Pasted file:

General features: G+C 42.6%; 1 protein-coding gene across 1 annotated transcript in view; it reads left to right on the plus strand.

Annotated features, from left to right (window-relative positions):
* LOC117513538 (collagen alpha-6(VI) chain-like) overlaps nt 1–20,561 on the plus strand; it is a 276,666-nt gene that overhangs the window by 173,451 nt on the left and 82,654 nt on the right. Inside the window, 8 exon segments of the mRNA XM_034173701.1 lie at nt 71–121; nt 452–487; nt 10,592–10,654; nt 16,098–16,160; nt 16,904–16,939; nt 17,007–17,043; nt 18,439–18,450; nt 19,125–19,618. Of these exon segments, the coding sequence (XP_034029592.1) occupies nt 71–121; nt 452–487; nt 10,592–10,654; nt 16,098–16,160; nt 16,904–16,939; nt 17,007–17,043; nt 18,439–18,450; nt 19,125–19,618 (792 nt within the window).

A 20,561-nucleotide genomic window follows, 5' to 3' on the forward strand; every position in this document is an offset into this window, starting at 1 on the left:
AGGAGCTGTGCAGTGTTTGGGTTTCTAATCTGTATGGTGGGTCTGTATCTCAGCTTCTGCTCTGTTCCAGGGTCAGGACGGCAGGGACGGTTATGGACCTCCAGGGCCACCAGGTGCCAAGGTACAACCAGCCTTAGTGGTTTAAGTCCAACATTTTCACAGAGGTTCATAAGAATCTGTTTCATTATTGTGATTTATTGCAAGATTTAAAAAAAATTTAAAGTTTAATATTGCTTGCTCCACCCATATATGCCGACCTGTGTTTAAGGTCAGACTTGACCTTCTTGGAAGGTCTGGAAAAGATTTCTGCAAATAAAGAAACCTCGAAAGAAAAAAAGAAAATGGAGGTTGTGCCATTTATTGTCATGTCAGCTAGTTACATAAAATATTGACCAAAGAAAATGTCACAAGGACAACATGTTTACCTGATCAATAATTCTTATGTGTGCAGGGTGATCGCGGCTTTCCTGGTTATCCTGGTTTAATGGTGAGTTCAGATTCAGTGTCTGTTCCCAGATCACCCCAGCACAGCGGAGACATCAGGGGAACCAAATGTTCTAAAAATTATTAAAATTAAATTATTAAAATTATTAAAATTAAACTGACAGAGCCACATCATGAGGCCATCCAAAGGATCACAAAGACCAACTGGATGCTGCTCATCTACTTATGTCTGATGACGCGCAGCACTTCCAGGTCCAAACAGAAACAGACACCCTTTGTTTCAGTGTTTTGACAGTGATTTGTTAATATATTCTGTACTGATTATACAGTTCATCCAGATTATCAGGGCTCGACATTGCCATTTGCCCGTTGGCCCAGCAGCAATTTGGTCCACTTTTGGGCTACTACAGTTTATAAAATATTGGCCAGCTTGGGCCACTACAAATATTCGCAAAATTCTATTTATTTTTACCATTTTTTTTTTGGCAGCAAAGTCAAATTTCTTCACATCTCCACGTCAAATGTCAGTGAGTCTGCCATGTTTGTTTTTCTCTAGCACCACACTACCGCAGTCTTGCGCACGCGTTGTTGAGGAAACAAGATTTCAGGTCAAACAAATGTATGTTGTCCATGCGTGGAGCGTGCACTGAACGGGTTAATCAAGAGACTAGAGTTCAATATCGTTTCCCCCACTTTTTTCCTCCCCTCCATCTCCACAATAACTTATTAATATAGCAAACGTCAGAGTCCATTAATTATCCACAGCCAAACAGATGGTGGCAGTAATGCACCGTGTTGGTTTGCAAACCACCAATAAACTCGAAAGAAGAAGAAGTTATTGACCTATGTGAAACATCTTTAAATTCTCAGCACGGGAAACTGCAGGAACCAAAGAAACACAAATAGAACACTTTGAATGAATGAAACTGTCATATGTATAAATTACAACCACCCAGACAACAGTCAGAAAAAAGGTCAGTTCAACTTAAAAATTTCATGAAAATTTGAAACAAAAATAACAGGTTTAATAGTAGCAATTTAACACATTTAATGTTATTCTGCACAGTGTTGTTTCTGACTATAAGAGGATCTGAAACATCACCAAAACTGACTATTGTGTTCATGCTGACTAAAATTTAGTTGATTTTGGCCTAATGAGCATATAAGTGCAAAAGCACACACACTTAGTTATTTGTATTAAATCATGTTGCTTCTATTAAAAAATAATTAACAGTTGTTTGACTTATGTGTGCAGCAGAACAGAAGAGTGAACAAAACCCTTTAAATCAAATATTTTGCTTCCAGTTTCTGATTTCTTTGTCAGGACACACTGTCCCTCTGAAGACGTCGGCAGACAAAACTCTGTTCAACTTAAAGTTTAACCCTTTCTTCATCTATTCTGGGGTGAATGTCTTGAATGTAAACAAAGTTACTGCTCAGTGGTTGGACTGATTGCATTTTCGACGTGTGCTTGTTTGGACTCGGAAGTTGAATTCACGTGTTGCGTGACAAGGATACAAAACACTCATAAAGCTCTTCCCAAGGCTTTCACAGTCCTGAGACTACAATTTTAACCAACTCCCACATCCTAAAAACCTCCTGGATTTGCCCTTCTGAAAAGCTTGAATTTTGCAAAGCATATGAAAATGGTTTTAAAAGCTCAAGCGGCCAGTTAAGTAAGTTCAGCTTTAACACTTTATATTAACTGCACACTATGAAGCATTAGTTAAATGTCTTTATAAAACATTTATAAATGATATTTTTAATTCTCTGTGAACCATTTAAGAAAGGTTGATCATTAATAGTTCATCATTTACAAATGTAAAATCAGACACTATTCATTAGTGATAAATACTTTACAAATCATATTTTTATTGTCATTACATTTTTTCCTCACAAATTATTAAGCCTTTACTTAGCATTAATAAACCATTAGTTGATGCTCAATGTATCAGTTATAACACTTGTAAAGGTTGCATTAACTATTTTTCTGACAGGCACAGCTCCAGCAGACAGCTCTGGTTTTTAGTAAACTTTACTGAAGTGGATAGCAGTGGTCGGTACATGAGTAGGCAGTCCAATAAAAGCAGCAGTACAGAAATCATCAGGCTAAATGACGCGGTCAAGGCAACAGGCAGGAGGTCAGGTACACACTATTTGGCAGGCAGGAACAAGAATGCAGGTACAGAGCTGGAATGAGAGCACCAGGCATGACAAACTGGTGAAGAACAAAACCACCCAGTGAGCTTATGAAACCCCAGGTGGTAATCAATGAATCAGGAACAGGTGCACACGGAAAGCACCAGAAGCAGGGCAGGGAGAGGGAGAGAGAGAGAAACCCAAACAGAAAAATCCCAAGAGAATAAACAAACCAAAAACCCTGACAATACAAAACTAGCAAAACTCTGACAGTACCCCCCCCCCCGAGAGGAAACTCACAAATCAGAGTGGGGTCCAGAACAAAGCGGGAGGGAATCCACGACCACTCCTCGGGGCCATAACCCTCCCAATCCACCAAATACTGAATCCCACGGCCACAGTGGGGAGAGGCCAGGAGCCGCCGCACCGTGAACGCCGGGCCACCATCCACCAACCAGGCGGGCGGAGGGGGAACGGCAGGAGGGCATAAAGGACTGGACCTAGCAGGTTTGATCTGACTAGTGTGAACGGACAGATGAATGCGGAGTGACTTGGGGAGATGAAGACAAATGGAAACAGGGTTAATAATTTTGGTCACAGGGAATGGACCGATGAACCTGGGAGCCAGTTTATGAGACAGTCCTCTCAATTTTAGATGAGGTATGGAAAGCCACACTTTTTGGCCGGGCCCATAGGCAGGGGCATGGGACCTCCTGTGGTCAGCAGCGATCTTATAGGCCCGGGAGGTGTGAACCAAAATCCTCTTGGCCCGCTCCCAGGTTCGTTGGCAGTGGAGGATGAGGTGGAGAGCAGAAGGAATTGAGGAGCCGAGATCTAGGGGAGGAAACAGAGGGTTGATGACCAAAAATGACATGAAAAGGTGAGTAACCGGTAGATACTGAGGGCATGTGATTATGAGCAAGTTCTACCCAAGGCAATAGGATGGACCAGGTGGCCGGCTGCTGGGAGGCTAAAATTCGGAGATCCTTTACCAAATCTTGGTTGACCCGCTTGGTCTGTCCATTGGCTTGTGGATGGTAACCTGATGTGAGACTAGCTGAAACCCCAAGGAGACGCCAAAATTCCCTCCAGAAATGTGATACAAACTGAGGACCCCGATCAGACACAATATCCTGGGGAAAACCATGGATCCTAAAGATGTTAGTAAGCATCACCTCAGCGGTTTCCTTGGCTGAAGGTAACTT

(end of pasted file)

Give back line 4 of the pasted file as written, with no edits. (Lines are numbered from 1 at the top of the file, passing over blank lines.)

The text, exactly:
A 20,561-nucleotide genomic window follows, 5' to 3' on the forward strand; every position in this document is an offset into this window, starting at 1 on the left: